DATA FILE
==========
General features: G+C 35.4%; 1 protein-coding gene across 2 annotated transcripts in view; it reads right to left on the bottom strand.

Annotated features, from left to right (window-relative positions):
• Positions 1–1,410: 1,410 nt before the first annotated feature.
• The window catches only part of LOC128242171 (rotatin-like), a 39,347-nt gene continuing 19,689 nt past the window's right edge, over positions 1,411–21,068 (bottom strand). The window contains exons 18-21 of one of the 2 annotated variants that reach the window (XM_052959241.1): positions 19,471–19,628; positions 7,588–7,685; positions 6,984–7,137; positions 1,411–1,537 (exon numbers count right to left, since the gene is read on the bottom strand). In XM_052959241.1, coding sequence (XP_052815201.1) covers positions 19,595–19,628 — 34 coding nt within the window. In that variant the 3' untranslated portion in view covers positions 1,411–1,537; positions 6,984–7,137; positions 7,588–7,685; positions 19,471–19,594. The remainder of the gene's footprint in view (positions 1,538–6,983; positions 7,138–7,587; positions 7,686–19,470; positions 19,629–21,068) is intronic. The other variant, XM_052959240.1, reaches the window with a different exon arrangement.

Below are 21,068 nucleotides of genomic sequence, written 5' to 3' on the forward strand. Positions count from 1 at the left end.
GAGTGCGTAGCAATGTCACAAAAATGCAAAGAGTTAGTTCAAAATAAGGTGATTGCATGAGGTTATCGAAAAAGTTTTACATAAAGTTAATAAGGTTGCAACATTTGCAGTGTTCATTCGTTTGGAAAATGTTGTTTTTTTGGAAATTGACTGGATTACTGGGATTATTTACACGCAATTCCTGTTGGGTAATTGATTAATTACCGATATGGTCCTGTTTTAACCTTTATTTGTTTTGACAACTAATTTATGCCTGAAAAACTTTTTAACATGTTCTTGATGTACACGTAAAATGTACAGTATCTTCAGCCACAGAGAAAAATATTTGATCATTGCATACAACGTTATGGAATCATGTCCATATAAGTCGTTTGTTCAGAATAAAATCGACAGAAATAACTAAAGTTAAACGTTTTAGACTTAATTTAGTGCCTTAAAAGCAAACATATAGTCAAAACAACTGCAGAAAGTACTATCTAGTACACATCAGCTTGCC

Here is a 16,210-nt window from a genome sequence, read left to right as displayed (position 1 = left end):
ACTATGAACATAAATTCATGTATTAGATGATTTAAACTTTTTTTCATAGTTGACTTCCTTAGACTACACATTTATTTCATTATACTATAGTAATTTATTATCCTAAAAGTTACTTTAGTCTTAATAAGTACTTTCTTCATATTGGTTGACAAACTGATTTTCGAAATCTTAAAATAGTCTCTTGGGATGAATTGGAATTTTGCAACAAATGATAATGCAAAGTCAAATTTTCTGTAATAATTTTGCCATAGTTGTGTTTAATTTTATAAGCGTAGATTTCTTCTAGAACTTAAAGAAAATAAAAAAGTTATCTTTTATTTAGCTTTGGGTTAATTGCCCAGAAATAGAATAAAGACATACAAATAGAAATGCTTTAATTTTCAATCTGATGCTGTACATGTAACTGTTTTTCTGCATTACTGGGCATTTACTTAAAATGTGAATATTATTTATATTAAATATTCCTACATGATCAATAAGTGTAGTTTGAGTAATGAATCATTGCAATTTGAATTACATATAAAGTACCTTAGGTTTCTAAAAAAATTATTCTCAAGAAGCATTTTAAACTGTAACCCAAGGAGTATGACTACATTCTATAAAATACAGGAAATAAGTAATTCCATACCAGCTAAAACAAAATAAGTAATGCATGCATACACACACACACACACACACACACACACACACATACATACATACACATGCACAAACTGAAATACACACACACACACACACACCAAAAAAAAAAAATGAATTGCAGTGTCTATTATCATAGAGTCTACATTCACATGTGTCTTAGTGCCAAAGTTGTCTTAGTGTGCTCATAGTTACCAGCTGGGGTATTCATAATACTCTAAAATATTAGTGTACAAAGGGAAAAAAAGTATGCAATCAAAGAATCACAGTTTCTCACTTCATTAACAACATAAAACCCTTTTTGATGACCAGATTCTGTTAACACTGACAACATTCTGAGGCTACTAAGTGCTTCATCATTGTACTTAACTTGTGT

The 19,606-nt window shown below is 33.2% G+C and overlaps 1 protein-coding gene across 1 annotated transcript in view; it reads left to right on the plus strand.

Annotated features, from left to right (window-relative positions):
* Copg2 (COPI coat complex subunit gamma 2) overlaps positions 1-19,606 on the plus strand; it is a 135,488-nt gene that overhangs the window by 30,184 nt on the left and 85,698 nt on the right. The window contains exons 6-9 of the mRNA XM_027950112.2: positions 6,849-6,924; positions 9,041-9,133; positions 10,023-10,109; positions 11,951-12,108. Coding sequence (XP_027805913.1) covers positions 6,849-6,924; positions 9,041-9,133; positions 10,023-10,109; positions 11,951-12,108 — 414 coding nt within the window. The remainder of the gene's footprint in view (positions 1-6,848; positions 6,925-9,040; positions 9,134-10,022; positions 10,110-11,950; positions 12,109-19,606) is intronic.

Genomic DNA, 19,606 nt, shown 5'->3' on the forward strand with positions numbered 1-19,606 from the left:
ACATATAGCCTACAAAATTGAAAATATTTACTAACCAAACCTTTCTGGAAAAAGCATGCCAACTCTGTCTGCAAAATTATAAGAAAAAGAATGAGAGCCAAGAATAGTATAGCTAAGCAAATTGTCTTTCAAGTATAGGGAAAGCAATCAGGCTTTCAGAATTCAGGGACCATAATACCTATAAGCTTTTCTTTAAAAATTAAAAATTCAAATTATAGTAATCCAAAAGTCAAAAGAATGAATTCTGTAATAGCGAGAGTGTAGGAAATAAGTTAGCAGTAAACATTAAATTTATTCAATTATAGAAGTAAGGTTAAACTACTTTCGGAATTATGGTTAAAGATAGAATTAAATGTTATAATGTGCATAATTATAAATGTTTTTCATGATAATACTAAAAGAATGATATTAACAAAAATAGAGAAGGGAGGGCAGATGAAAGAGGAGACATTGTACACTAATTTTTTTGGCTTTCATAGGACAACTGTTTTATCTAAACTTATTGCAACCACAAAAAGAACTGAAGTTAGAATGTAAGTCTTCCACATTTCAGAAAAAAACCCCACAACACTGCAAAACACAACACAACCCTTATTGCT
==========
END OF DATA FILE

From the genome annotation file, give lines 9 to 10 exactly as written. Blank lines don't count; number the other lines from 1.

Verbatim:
The 19,606-nt window shown below is 33.2% G+C and overlaps 1 protein-coding gene across 1 annotated transcript in view; it reads left to right on the plus strand.

Annotated features, from left to right (window-relative positions):